Behind the Victory Flagpole – My move to Camden


By guest writer Marva Jackson


My twin brother Jack and I were born in Massillon, Ohio and didn’t move to Minnesota with our family until we were 13 years old, the second half of the 8th grade. This was in January 1941, only two months after Minnesota’s big Armistice Day storm. We were wide-eyed at the amount of snow on the ground.

It took a few weeks to find a home on 41st and Humboldt, and it was February before we got settled. My brother and I found out that there was a skating pond in Camden, so we gathered our skates and off we went. It’s colder in Minnesota in February than Ohio, and the ice was rough and there was no one down there skating. Lesson number one about Minnesota.

I got started in school, and my home room teacher at Patrick Henry said, “I’m going to put you under Marge Nelson’s [a classmate] wing because you have the same schedule.” We soon learned we both went to Salem Lutheran Church, and we became lifelong friends.

One day I went to the Camden library to work on a history report. There was a seat empty at a table where two boys were working on an English report. I knew one of them, Lloyd Hedman, and he said, “Sit here with us.” The other boy was Roger Jackson, and six years later Rog and I got married.

My first summer in Minnesota I biked with a neighbor to work on a truck farm in Brooklyn Center. I truly loved that job. I worked there for several summers. I’ve always loved digging in the dirt. That farm became the future site of the Evans Nordby Funeral Home.

As teens, Rog and I and some of our friends sang in the Salem Lutheran Church Choir. One Christmas Eve we finished singing at the late service, and as we were leaving we saw a big orange glow in Camden. There used to be a grain elevator in Camden and it was burning. We stayed and watched it all night until we had to get back to the church for the early morning Swedish service. We had no idea what was being said, we were just there to sing. Most of us were able to stay awake, but one person fell asleep and fell out of his chair.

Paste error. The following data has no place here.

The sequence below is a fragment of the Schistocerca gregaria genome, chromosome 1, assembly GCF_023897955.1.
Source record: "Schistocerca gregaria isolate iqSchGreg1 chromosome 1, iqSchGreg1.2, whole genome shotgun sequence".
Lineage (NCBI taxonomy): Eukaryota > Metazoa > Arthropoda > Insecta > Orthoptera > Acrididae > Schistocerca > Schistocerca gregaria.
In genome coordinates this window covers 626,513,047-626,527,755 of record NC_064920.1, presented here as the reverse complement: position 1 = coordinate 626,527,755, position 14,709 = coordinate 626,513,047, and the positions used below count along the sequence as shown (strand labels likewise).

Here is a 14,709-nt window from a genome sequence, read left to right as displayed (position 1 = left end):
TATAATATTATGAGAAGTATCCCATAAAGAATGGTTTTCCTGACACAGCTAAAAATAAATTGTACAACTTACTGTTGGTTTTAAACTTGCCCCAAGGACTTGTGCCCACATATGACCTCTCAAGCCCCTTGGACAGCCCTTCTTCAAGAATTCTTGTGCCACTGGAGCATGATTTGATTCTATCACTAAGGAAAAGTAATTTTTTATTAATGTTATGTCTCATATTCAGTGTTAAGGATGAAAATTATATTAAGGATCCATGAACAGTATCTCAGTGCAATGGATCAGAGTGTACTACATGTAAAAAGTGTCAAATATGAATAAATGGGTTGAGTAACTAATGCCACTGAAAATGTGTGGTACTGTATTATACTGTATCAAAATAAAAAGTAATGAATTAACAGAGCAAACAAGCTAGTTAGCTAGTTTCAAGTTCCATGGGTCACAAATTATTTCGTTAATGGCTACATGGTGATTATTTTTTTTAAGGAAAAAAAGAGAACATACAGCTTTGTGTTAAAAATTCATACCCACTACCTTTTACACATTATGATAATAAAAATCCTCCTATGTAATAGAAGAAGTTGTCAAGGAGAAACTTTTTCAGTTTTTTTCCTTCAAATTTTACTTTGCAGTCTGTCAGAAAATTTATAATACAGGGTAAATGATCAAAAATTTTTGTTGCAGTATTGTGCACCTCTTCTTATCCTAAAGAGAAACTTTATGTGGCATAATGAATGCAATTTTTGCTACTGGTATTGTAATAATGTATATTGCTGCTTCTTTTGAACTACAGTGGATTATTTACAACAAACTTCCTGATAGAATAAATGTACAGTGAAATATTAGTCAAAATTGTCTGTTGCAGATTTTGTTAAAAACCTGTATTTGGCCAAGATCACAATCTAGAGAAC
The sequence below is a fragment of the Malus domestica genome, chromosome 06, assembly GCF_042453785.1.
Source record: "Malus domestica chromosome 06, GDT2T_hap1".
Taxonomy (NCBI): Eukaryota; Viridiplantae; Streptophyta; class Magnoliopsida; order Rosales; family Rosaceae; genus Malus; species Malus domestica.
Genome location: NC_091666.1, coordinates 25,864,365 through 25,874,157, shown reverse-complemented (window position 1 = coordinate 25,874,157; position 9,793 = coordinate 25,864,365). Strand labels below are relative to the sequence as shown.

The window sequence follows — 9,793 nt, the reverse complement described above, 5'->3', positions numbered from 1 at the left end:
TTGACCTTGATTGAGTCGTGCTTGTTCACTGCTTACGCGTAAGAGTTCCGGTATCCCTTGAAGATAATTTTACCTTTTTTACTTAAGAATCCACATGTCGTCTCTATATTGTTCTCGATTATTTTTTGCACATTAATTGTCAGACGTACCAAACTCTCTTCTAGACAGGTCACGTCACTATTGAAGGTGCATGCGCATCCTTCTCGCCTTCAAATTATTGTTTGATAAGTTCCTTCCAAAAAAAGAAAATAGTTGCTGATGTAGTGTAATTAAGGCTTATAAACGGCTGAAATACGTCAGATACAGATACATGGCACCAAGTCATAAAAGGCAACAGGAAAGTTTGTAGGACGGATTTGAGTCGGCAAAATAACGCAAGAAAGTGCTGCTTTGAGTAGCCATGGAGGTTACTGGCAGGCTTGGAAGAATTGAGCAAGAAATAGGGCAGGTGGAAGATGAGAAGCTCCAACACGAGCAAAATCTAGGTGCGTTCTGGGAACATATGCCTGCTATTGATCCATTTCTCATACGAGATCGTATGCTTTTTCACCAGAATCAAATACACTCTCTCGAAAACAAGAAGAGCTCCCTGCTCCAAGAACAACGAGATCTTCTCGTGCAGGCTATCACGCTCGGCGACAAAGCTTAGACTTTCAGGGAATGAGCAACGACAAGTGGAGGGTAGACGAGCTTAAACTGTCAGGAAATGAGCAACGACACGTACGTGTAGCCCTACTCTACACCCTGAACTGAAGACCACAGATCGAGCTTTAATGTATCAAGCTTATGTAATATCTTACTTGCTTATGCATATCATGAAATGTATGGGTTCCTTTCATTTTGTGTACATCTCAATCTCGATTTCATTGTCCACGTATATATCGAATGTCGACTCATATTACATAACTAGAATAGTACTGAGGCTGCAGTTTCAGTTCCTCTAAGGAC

The teen years went on with many wonderful friends and memories of Camden. When high school was over, many of the boys went off to World War II. Roger did his military service in the navy, and at the end of the war he attended Gustavus College in St. Peter, and later transferred to the University of Minnesota.

Roger and I were married August 7, 1948 in Salem Lutheran Church and had two children, Frank and Rita. After moving around a few times, we bought a home in Brooklyn Center. We were close enough to Camden to spend a lot of time there and visit all our relatives. Rog’s parents, Selma and Frank Jackson, and Rog’s sister, Jackie, lived on 41st and Bryant right next door to his maternal grandparents, William and Mary Meinke Meyer, who had married in 1888 and had lived in Camden with their five children.

I enjoyed my years as housewife and mom. When we bought our house we didn’t finish off our basement like everyone else. I wanted to have a place where our kids could ride their trikes and roller skate, etc. Consequently, I had a lot of neighborhood kids there, too. The neighbors called our place “Jackson Park.”

My husband was an IRS agent and he worked out of the Minneapolis Federal Building. He traveled a lot and taught classes on tax exempt organizations. He also held offices in our church and helped senior citizens with their tax returns. His hobbies were being in bowling leagues and golfing. When he got sick he couldn’t do that anymore, but he found something that he enjoyed much more, and that was singing in choral groups.

As for my hobbies, I loved gardening and had lots of flowers, shrubs and a nice vegetable garden that gave us most of our vegetables during the summer. I also loved to do needlework such as embroidering, needlepoint, cross-stitch and knitting. Also, cake and candy decorating, baking, etc. I was lucky to have won 10 ribbons at the State Fair for some of my things! One time Rog surprised me with a wood-carving kit and that opened up a whole new world to me and soon became a big part of my life. When our children were a little older I did volunteer work at church, school, community and became a Brownie Leader.

One of the glues that made our life together enjoyable was the mutual joy of singing. Rog delighted in cowboy songs that he learned as a young boy. He knew many of them. We continued singing in church choirs, first at Salem Lutheran and then at our new church in Brooklyn Center. Also, we happily sang in the Brooklyn Center Chorus. But Rog’s biggest love was singing in the Minneapolis Commodore Barbershop Chorus (100 voices strong) and in one of their barbershop quartets. Our whole family loved it, the group was so family friendly and the concerts were exciting. I even once sang in the Minneapolis Women’s Club Chorus and had the experience of singing on stage with the Minneapolis Symphony Orchestra. Our children sang in the junior choirs at church.

Rog passed away in 1976 at age 49, but left us with many wonderful memories. I like to think of him riding around on a cloud singing. My roots started in Ohio, but were easily transplanted to the Camden area, and those strong roots then spread to Brooklyn Center.

Submitted by Barbara Meyer Bistodeau